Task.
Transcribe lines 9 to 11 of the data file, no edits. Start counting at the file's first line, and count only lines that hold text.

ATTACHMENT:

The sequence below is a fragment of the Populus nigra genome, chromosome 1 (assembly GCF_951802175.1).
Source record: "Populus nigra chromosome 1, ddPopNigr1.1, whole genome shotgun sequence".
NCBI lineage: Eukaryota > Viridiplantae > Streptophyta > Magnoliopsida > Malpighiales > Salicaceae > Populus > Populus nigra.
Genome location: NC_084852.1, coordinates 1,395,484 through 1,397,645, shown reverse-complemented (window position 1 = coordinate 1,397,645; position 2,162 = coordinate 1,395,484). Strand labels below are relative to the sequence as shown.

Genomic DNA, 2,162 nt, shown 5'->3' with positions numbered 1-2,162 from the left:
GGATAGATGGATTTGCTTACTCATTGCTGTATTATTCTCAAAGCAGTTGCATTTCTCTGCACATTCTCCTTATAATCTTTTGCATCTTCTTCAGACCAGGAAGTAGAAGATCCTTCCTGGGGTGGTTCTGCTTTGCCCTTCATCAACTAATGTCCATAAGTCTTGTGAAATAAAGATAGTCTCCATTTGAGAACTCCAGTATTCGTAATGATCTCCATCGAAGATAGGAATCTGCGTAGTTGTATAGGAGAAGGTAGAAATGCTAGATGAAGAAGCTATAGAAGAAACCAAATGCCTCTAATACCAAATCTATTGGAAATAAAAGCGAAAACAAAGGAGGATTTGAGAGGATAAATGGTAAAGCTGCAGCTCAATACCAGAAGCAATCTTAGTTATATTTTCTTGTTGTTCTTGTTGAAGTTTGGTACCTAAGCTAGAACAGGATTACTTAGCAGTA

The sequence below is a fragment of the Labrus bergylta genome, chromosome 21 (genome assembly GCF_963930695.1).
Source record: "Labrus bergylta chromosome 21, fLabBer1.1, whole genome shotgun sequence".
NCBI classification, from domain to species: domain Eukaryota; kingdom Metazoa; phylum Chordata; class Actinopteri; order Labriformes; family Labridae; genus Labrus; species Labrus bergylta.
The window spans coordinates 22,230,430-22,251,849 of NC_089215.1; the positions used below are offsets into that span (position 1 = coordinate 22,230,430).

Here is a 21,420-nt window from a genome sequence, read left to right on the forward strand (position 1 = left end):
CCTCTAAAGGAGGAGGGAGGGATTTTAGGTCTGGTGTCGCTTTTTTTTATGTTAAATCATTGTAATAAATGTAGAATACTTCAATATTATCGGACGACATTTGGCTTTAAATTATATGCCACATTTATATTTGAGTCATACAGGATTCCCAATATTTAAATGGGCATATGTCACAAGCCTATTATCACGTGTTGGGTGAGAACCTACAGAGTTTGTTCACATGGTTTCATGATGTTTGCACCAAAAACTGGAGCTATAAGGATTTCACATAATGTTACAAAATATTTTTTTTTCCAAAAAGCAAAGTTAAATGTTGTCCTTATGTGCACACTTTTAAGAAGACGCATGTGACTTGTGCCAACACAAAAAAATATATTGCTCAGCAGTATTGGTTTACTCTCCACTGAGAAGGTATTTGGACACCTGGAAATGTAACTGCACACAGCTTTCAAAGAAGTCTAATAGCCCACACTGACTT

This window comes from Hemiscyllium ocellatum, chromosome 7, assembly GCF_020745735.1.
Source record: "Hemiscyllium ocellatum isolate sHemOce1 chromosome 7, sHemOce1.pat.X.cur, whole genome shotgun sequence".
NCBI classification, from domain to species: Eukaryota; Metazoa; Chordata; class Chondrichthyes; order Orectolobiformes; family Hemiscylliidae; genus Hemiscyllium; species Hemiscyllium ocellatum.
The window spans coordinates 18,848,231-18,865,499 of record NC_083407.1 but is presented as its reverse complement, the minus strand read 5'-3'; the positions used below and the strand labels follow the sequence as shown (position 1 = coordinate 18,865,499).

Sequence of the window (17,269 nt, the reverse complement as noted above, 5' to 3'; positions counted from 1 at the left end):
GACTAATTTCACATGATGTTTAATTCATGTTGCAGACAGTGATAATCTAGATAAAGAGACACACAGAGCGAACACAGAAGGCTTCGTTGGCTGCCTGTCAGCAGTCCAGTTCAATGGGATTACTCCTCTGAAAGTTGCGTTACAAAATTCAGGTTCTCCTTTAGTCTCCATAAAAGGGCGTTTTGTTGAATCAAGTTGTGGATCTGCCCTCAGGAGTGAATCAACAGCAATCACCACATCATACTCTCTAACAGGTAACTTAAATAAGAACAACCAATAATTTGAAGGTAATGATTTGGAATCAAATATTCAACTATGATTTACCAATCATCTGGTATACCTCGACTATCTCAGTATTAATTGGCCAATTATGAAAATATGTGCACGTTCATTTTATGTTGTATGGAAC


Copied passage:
NCBI classification, from domain to species: domain Eukaryota; kingdom Metazoa; phylum Chordata; class Actinopteri; order Labriformes; family Labridae; genus Labrus; species Labrus bergylta.
The window spans coordinates 22,230,430-22,251,849 of NC_089215.1; the positions used below are offsets into that span (position 1 = coordinate 22,230,430).

Here is a 21,420-nt window from a genome sequence, read left to right on the forward strand (position 1 = left end):